The following is an edited excerpt.
New research, released in the New England Journal of Medicine, suggests that a common genetic variant in humans increases the risk of pulmonary fibrosis but also predicts better survival in idiopathic cases, researchers found.
Each copy of the studied allele was independently associated with 6.8 times higher odds of definite CT evidence of pulmonary fibrosis, according David A. Schwartz, MD, of the University of Colorado in Aurora, and colleagues.
But carrying one copy of the studied allele was also associated with 52% to 61% better odds of survival in idiopathic pulmonary fibrosis, researchers reported in a separate study online in the Journal of the American Medical Association. Carrying two copies conferred 77% to 85% better odds of survival.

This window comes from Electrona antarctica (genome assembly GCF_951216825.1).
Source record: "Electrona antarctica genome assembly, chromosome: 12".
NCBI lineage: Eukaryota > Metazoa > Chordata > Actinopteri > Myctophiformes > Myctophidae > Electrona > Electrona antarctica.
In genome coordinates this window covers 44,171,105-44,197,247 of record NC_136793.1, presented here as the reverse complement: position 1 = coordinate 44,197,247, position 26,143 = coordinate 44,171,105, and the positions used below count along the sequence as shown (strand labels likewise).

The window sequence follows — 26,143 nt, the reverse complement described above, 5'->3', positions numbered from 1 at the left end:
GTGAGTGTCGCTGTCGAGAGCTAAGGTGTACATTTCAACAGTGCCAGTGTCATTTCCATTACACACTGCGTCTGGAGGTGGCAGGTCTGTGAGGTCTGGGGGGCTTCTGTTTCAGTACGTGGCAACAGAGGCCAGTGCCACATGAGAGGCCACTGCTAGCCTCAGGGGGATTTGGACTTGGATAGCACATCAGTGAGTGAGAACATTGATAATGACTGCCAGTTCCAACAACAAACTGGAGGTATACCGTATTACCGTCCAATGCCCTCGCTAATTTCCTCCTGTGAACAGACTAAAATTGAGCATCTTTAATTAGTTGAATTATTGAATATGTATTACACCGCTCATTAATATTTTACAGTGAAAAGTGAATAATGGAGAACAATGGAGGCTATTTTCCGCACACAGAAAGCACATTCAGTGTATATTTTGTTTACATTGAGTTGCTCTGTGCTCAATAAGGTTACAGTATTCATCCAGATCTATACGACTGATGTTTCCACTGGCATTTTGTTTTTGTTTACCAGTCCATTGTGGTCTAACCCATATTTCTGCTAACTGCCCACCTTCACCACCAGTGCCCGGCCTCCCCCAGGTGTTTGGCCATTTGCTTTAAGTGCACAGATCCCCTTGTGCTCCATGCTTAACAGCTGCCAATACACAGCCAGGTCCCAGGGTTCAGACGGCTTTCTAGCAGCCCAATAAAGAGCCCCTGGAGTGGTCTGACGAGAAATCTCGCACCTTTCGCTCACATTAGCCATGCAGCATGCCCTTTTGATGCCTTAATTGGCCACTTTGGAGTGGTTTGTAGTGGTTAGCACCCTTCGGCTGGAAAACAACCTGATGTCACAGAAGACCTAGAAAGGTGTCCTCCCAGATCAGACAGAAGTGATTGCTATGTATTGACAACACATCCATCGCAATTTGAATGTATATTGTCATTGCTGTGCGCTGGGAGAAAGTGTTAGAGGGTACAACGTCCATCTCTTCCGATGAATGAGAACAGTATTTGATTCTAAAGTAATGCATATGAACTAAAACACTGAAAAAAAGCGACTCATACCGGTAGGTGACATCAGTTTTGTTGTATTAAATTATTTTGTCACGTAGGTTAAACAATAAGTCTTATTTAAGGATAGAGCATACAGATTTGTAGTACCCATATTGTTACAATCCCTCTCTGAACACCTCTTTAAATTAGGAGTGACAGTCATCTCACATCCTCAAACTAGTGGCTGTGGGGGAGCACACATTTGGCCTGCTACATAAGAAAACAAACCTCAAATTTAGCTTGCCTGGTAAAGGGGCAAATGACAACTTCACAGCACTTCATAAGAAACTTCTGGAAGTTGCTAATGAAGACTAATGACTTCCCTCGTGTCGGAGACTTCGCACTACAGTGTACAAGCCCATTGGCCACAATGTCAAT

As a result of these seemingly conflicting genetic findings, researchers may refocus their efforts and search for environmental factors that contribute to the development of pulmonary fibrosis.
Read the full story here: Gene Linked to Lung Fibrosis and Its Survival